Go Greek this summer with Chef Culinary Instructor Ben Kiely’s seasoned stuffed quail. Starting with a mixed bowl of pickled beets, basil and olive oil, you’ll be creating a summery apple salad, the perfect bedding for your fig stuffed quail.
Place the beets in a saucepan, cover with water, add sherry wine vinegar and salt (½ teaspoon). Bring to a boil, reduce the heat and simmer until tender for about 30 to 45 minutes.
Remove from the heat, add the garlic to the pot and set aside to cool. Remove the beets from the pot and without draining slip off the skins and cut in wedges.
Add sugar. When the sugar has dissolved in the vinegar, stir in cooking liquid from the beets (¼ cup).
Toss liquid with the beets and garlic.
For the Fig Stuffed Quail:
Preheat oven to 400 F.
Season the quail cavities with salt, pepper and Greek seasoning.
Stuff each quail with a fig.
Season the quail all over with the remaining spice mixture, salt and pepper.
In a large skillet, heat olive oil (2 tablespoons) and add the quail. Cook over high heat for about 4 minutes or until browned.
Transfer the quail to a shallow roasting pan. Roast the quail on the top rack of the oven for 5 minutes.
Transfer the quail and figs to a platter.
Set the roasting pan over moderate heat. Add the wine and simmer, scraping the pan to loosen any browned bits.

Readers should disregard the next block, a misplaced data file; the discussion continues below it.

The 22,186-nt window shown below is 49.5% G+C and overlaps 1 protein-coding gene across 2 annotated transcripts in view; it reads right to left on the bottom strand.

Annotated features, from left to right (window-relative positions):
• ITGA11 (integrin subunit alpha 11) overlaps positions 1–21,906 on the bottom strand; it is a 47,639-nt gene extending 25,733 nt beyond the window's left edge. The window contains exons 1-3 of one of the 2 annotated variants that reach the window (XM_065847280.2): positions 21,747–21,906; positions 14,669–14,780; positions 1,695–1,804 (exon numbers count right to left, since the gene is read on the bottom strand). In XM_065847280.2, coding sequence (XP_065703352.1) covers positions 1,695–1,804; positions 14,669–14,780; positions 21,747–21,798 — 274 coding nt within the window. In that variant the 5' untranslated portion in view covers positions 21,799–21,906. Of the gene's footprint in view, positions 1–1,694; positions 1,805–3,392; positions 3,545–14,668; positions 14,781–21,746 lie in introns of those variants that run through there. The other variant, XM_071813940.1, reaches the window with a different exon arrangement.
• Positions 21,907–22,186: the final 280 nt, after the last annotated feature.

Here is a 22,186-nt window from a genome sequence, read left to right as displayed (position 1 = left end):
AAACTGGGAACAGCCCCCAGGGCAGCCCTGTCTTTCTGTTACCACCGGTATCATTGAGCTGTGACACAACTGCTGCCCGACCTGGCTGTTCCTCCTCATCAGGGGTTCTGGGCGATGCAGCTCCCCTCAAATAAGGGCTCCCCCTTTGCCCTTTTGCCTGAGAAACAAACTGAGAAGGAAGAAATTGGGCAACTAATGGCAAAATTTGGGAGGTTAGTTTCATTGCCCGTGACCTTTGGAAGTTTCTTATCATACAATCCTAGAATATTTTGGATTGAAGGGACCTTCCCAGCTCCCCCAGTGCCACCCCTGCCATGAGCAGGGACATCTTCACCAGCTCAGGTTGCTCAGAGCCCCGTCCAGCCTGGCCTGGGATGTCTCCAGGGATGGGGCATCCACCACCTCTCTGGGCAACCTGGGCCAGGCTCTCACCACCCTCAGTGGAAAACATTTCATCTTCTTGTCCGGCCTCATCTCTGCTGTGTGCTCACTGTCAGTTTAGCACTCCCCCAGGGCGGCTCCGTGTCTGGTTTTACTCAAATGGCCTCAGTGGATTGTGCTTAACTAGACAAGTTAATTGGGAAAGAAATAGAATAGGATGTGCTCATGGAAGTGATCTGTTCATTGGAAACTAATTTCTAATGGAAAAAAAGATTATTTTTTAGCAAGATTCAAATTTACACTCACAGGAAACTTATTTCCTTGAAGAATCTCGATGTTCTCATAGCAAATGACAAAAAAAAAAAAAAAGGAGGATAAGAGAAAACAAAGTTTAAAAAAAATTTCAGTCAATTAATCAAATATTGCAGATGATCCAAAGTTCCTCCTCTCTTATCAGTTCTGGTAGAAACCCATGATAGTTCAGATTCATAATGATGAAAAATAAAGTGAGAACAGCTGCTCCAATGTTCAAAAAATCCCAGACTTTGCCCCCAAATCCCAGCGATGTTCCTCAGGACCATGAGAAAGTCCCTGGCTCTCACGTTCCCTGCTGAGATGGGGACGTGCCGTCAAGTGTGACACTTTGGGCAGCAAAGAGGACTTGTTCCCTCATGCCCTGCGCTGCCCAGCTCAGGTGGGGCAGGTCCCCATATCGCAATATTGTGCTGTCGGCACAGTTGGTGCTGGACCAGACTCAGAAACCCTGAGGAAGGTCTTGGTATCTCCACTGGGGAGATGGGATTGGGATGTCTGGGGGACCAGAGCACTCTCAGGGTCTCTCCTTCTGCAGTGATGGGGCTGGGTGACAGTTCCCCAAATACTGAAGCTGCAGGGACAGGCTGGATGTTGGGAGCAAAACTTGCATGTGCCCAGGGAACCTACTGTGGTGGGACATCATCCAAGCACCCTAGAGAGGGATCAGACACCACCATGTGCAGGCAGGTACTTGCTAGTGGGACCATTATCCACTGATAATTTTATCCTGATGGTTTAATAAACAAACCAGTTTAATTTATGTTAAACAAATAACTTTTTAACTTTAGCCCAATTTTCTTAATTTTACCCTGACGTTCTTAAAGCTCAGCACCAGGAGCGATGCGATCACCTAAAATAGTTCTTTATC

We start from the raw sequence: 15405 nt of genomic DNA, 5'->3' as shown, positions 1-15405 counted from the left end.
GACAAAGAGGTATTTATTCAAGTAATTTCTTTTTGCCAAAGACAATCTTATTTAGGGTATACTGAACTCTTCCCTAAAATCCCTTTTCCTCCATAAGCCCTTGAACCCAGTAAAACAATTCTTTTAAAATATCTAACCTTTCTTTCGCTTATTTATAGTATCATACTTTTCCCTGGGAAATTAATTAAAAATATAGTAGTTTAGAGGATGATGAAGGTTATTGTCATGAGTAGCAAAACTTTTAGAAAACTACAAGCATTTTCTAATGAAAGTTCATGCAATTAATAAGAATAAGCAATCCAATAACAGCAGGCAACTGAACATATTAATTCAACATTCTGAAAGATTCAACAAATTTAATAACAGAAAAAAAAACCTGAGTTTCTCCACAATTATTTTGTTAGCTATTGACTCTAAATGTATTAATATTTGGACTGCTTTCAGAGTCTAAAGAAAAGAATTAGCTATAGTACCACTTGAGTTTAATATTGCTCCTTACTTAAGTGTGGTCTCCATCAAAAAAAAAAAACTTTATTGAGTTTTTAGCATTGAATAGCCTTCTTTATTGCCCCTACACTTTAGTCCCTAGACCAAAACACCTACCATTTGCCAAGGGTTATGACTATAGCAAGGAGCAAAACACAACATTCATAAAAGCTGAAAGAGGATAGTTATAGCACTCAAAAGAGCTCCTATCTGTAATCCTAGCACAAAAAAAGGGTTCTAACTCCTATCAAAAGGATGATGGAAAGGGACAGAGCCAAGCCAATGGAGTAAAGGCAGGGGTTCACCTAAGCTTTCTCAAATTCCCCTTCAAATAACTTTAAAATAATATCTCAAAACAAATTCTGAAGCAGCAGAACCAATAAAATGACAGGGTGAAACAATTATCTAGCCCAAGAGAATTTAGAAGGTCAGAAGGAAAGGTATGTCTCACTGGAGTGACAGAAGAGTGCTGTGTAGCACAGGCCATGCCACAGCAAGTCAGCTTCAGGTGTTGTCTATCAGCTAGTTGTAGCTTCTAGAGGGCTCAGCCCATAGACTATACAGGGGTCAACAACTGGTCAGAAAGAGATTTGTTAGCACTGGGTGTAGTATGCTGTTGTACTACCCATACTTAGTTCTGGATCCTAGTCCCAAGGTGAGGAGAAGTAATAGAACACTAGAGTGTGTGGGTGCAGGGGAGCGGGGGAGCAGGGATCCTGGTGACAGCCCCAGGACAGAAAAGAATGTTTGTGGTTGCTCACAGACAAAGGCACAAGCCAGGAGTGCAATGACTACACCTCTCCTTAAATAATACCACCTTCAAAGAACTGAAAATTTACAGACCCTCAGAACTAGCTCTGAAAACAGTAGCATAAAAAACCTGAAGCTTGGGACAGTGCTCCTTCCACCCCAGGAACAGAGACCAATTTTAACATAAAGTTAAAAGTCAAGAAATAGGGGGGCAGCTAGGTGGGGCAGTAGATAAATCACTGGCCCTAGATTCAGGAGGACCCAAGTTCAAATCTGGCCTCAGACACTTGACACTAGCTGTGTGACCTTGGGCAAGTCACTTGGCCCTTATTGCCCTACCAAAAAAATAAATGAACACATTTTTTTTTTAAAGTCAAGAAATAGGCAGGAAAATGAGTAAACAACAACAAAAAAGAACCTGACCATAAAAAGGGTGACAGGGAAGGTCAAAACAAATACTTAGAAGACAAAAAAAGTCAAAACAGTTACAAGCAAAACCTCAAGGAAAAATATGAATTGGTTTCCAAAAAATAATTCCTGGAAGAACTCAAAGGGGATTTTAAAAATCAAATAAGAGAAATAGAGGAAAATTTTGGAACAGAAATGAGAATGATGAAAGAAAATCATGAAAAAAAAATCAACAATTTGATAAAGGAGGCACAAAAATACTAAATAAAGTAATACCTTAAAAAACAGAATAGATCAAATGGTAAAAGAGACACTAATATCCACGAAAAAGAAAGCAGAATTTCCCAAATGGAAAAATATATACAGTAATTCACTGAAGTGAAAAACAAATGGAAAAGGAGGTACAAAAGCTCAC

Remove the pan from the heat and whisk the butter into the sauce (1 tablespoon at a time).
Transfer the quail to plates and drizzle with the sauce.
For the Apple Salad:
Using a Japanese style mandolin, slice the apple almost to the core. Take a medium sized mixing bowl and add arugula, pickled beets, apples, basil and olive oil.
Place the quail on a bed of apple salad.
Start by removing the neck of the quail with a paring knife followed by the wing tips and wishbone. Next, using the tip of the knife slice a small hole into either side of the wishbone. Remove the knife and place your forefinger onto the wishbone’s side and pull downward towards the cutting board to lightly pull the skin around the neck. Use a knife to then slice the cartilage at the shoulder joint. Push your thumbs down the breast bone and flip over to delicately move skin from the back bone. Set aside the bones, reserving them for stock and place your partially deboned quail on your sheet pan for cooking.
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